American Red Cross and Boy Scouts of America Training Agreement

Is your unit, district, or council taking full advantage of the national agreement that the Boy Scouts of America has with the American Red Cross?

Here are the benefits:

Convenience. The primary goal of the agreement is for each council to become self-sufficient with its own instructors and trainers of those instructors so that BSA staff and volunteers are available to teach the courses whenever and wherever it best meets local Scouting needs.

A Scout Is Thrifty.  A Scout Is Thrifty. It's just a small fee for each person trained ($5 per participant in most cases), plus the cost of materials. This could result in up to a 90 percent savings over other comparable classes.


NOTE (1/2012 update): The American Red Cross has centralized receiving course records to its national Training Support Center. To ensure you are charged the $5 fee rather than the higher standard fee, be sure to include the following statement in the “Comments” section of the course record: 

This course was taught to Boy Scouts of America youth members and/or adult leaders under the BSA-Red Cross Authorized Provider National Account agreement for which the fee is $5 per person.

There may be mistakes for a while because the system is not yet set up with all councils to identify all instructors teaching for the BSA. If you are doing this for the first time, or have questions or problems, call 1-800-RED-CROSS (1-800-733-2767) and select the Health and Safety menu prompt to connect to the Red Cross Training Support Center, where you will be assisted by a member of the Customer Support Team.


Highest Quality. Red Cross training is universally recognized for its effectiveness. It can help ensure that every one from the Boy Scout working on a First Aid merit badge to a Scouter leading a unit on a high-adventure trek is fully prepared.

Scope of the Program:

Red Cross training is universally recognized for its effectiveness. It can help ensure that every one from the Boy Scout working on a First Aid merit badge to a Scouter leading a unit on a high-adventure trek is fully prepared.

  • All areas of first aid, CPR, and AED
  • Wilderness first aid
  • Lifeguarding program
  • Emergency response (meets DOT first-responder requirements)
  • Babysitter training
  • Swimming and water safety
  • Emergency preparedness/Be Red Cross Ready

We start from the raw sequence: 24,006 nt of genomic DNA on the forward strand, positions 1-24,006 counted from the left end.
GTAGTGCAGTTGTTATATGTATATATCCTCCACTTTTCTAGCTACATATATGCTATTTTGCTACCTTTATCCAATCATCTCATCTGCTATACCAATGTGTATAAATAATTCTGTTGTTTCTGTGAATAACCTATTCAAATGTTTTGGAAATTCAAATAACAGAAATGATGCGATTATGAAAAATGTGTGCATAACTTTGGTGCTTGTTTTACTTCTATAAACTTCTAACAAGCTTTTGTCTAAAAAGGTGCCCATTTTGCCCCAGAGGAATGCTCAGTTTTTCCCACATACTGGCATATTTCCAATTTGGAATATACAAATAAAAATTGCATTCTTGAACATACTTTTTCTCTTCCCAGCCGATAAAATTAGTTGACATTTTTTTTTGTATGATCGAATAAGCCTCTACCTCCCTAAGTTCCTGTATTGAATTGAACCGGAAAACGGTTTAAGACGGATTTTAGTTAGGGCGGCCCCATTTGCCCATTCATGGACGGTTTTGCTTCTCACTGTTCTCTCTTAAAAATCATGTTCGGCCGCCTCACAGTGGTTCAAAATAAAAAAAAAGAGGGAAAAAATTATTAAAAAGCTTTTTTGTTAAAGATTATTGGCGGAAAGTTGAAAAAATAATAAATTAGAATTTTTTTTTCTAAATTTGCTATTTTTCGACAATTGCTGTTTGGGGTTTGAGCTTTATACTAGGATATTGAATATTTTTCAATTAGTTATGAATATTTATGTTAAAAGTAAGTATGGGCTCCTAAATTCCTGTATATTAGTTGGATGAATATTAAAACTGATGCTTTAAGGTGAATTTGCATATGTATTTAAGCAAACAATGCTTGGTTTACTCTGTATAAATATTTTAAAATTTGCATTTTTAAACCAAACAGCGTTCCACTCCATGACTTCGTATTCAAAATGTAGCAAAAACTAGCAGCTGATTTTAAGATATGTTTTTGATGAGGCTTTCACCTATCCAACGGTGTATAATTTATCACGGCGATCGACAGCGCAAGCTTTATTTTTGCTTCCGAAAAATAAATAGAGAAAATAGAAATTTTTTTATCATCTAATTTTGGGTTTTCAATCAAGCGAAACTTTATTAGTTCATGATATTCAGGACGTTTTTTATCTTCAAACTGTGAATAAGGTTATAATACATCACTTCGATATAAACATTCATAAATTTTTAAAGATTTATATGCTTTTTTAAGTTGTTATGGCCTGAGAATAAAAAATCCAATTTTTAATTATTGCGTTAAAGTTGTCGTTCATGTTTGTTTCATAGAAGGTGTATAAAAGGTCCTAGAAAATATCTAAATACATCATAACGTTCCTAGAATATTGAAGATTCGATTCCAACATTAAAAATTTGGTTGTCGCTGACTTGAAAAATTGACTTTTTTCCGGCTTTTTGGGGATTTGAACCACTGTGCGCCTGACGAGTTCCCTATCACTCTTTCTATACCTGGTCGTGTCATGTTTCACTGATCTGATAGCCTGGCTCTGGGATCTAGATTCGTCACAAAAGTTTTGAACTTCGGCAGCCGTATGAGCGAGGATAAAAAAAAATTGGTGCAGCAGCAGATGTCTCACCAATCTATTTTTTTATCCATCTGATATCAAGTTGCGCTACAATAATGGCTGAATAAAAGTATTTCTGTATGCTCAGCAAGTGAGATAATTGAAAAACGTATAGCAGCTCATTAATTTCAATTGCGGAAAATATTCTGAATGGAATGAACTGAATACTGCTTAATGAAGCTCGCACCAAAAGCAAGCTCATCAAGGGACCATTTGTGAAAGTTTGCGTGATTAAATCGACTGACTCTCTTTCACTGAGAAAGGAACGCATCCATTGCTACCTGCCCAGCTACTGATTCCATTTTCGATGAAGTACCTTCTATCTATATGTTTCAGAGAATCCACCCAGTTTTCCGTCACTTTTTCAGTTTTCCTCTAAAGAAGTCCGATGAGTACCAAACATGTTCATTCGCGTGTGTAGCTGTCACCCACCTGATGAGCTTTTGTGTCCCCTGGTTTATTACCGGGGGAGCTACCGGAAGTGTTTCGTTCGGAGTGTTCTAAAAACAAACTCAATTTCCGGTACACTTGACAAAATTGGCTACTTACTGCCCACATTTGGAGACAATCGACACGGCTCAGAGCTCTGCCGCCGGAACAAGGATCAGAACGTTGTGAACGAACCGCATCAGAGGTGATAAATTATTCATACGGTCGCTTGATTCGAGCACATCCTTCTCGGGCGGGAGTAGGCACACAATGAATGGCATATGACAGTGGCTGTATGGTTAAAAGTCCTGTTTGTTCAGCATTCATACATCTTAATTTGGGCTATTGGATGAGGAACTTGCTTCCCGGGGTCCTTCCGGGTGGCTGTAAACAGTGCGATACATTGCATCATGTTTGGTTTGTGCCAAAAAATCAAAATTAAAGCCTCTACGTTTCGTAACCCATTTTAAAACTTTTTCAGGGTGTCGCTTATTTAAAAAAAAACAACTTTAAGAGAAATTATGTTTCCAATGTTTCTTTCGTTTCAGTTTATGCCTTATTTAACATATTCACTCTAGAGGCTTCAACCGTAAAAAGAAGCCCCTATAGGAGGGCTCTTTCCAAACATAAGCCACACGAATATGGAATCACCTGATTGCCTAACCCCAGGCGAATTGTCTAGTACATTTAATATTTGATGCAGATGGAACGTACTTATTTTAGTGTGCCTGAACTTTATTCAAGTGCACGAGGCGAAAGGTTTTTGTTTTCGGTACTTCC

• Facilitates product availability including:
    • Personal first-aid kits
    • Family first-aid kits (hard and soft cases)
    • Three-day preparedness kits
    • Safety tubes
    • Automated external defibrillators (though Philips Medical)

    How to Get Started:

    Start with your council to determine if a relationship exists and who coordinates the activity in the council. This may be a staff professional (such as the program director) or a volunteer (such as the chairman of the health and safety committee). Also understand there may be separate points of contact for specific programs (such as aquatics). Just starting the process? If you know your zip code, you can find the local Red Cross chapter from the organization's main Web page. Their chief executive officer and your council-designated point of contact can initiate a dialog.

    Best Practices/Model BSA Council–Red Cross Chapter Relationships:

    The Sam Houston Area Council has been successful in a big way with the Greater Houston Area Chapter, including chapter-sponsored Venturing crews. See their special websites here and here. A good person to contact at the chapter to start a conversation about the experience is Gidget Swift at GSWIFT@ghac.org and 713-313-1606.

    The Suwannee River Area Council (point of contact is field director Kevin McMurrian) and the Capital Area Chapter (in Tallahassee, Florida) of the American Red Cross have an initiative to "Build Disaster-Resistant Scout Troops." Based on the chapter's Disaster Resistant Neighborhood Program and Community Emergency Response Team training, the initiative is designed to prepare Boy Scouts and their families for the next disaster.

    Still Have Questions?
    For immediate response, contact your local council service center with questions regarding Scouting safely.

    Click here to email questions specific to health, safety, or risk management to the national council.